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Union warns of strike unless bus service axe plan withdrawn

A leading trade union has warned of the real possibility of strike action if proposals to scrap urban bus services in Armagh and other towns across the Province proceed.

Unite has launched a ‘people power’ campaign against the proposed cuts, which emerged on Friday as part of the Department for Regional Development’s plans to make enforced savings.

On Friday it was revealed that Armagh city will be among 13 other towns across the Province that could be affected with complete service removal.

Seven other towns could have services severely limited.

Within those seven, Lurgan, Portadown, Newry and Dungannon are all included.

Rail services are also expected to be hit hard, with the likelihood of fewer trains running between Newry and Portadown.

The Department has been ordered to make total savings of £65m which could lead them to selling some car parks and raising the price of public transport.

Services connecting towns and villages could also be hit, although Translink has insisted the proposals are in ‘draft’ form.

Transport Minister Danny Kennedy has accepted that “very difficult decisions” have to be made as a result of budget cuts.

Councillors and MLAs locally branded the proposals “mad”, “ridiculous” and “an utter joke”.

There were warnings sounded that cutting the town service would hit at the retail and hospitality sector in the city, among other things, with fears rural routes to other towns and villages could be next on the ‘hit list’.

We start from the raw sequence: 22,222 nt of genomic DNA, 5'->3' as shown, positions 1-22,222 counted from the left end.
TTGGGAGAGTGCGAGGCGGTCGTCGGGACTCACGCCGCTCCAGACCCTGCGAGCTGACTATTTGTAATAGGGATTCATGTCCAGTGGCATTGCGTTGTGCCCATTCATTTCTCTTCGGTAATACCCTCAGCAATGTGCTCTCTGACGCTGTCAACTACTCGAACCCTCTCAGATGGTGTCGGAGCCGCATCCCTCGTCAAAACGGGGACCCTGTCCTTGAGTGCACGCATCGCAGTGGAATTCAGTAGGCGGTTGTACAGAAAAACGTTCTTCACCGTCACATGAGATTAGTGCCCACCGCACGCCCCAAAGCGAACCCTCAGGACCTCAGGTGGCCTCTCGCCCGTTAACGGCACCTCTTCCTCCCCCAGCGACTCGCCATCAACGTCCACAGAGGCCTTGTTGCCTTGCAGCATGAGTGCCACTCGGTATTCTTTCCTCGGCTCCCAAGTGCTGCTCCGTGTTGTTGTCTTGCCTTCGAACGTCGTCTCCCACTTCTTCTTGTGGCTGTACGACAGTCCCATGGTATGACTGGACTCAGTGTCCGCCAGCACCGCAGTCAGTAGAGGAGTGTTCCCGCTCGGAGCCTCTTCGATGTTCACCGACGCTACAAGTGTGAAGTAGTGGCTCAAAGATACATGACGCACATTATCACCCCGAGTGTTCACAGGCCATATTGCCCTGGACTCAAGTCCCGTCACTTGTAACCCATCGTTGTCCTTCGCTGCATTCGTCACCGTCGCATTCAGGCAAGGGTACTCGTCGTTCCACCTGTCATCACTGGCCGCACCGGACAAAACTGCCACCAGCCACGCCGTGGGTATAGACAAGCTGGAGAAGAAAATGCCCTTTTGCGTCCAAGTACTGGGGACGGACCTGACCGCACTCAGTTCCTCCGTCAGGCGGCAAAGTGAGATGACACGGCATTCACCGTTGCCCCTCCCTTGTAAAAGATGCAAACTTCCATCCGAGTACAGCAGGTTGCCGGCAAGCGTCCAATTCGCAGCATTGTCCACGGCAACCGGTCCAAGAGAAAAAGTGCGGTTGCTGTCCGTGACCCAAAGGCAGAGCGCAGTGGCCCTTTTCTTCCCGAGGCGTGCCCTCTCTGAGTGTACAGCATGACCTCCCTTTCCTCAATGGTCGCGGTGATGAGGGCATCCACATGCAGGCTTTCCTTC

As well as Armagh, it was proposed to axe town services in Ballyclare, Ballynahinch, Banbridge, Carrickfergus, Cookstown, Downpatrick, Enniskillen, Limavady, Magherafelt, Newcastle, Newtownabbey, Omagh and Strabane.

Others facing a serious cutback of services are Antrim, Ballymena, Bangor, Dungannon, Lurgan, Portadown and Newry.

The union Unite has now launched its ‘Hands Off Public Transport’ campaign in a bid to protect local services, as it says it would affect the most vulnerable – the elderly, the disabled, the working poor and families.

Union official Davy McMurray said Unite was planning to get various groups on board and sounded a warning of  protracted industrial action if the proposals are not taken off the table.

He said it would have a “hugely adverse impact” on those who rely upon these bus services.

And, in an ultimatum to the Department, he warned: “If the Minister (Danny Kennedy) insists on a course of decimating public transport we are intent on balloting our members on protracted industrial action to defend our bus and rail services.”

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